Keith Frankish | Aeon Ideas
Edited by Nigel Warburton
Most of us have views on politics, current events, religion, society, morality and sport, and we spend a lot of time expressing these views, whether in conversation or on social media. We argue for our positions, and get annoyed if they are challenged. Why do we do this? The obvious answer is that we believe the views we express (ie, we think they are true), and we want to get others to believe them too, because they are true. We want the truth to prevail. That’s how it seems. But do we really believe everything we say? Are you always trying to establish the truth when you argue, or might there be other motives at work?
These questions might seem strange, offensive even. Am I suggesting that you are insincere or hypocritical in your views? No – at least I’m not suggesting that you are consciously so. But you might be unconsciously influenced by concerns other than truth. Nowadays, most psychologists agree that rapid, unconscious mental processes (sometimes called ‘System 1’ processes) play a huge role in guiding our behaviour. These processes are not thought of as Freudian ones, involving repressed memories and desires, but as ordinary, everyday judgments, motives and feelings that operate without conscious awareness, like a mental autopilot.
It seems plausible that such processes guide much of our speech. After all, we rarely give conscious thought to our reasons for saying what we do; the words just come to our lips. But if the motives behind our words are unconscious, then we must infer them from our behaviour, and might be mistaken about what they are. Again, this isn’t a revolutionary idea; for centuries, dramatists and novelists have depicted people deceived about their own motives. (For more on the nature and limits of self-knowledge, see my earlier Aeon article.)
It’s easy to think of motives that might prompt us to express a view we don’t really believe. We might want it to be true, and feel reassurance when we argue for it (think of the parents who insist that their missing child is still alive, despite the lack of evidence). We might associate it with people we admire, and assert it so as to be like them (think of how people are influenced by the views of celebrities). We might think that it will get us attention, and make us seem interesting (think of teenagers who adopt provocative views). We might profess it to fit in and gain social acceptance (think of a university student from a conservative background). Or we might feel that we have a duty to defend it because of our commitment to some creed or ideology (we sometimes call this attitude faith – belief in the religious sense).
Such motives might also be reinforced by other factors. As a society, we tend to admire people who know their own minds and stick to their principles. So, once we have expressed a view, for whatever reason, we might feel (again, unconsciously) that we are now committed to it, and should stick with it as a matter of integrity. At the same time, we might develop an emotional attachment to the view, a bit like an attachment to a sports team. It is now our view, the one we have publicly endorsed, and we want it to win out over its rivals just because it is ours. In this way, we might come to have a strong personal commitment to a claim, even if we don’t really believe it.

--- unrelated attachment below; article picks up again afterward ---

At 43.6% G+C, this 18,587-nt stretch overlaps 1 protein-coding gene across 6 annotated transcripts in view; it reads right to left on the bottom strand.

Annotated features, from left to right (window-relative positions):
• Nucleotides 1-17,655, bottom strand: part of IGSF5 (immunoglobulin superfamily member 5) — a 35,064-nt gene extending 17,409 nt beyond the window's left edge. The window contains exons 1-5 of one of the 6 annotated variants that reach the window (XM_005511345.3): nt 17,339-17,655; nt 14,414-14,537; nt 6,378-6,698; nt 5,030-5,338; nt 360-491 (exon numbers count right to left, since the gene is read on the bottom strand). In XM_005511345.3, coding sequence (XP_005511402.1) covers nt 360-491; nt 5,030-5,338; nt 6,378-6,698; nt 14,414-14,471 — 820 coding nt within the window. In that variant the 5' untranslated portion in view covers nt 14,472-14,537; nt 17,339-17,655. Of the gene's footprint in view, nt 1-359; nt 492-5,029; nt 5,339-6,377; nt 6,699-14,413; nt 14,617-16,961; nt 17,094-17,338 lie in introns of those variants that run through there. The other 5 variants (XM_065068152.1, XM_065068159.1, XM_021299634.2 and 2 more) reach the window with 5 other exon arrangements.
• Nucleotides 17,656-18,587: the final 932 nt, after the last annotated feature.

I am not suggesting that we are never guided by concerns for truth and knowledge (what philosophers call epistemic concerns), but I suspect that these sorts of emotional and social factors play a much larger role than we like to think. How else can we explain the vehemence with which people defend their views, and the hurt they feel when their views are challenged?
Is it bad if we sometimes say things we don’t believe? It might seem not. The aims I’ve mentioned – seeking social acceptance, for example, or cultivating a self-image – are not necessarily bad ones, and since they are unconscious it is arguable that we shouldn’t be held responsible for them anyway. There are dangers, however. For in order to achieve these aims we must convince our audience that we genuinely believe what we say. If they thought we were saying something merely in order to create an impression on them, then we wouldn’t succeed in creating that impression. And when our aim is to make some impression on ourselves – like the parents who insist that their child is still alive – we must convince ourselves that we believe it too. As a consequence, we might need to back up our words with deeds, acting as if we believe what we say. If there were a glaring disparity between what we said and did, our insincerity would be obvious. In this way, unconscious desires for acceptance, approval and reassurance can lead us to make choices on the basis of claims for which we have no good evidence, with obvious risks of frustration and failure.
Is there, then, any way of telling whether you really believe a claim? It might seem that conscious reflection would settle it. If you consciously entertain the claim, do you think it is true? Even this process might be unreliable, however. Many theorists hold that conscious thinking is simply talking to oneself in inner speech, in which case it can be guided by unconscious motives, just like outer speech. And, as I mentioned, unconscious desires can prompt us to deceive ourselves, telling ourselves that a claim is true even though we don’t really believe it.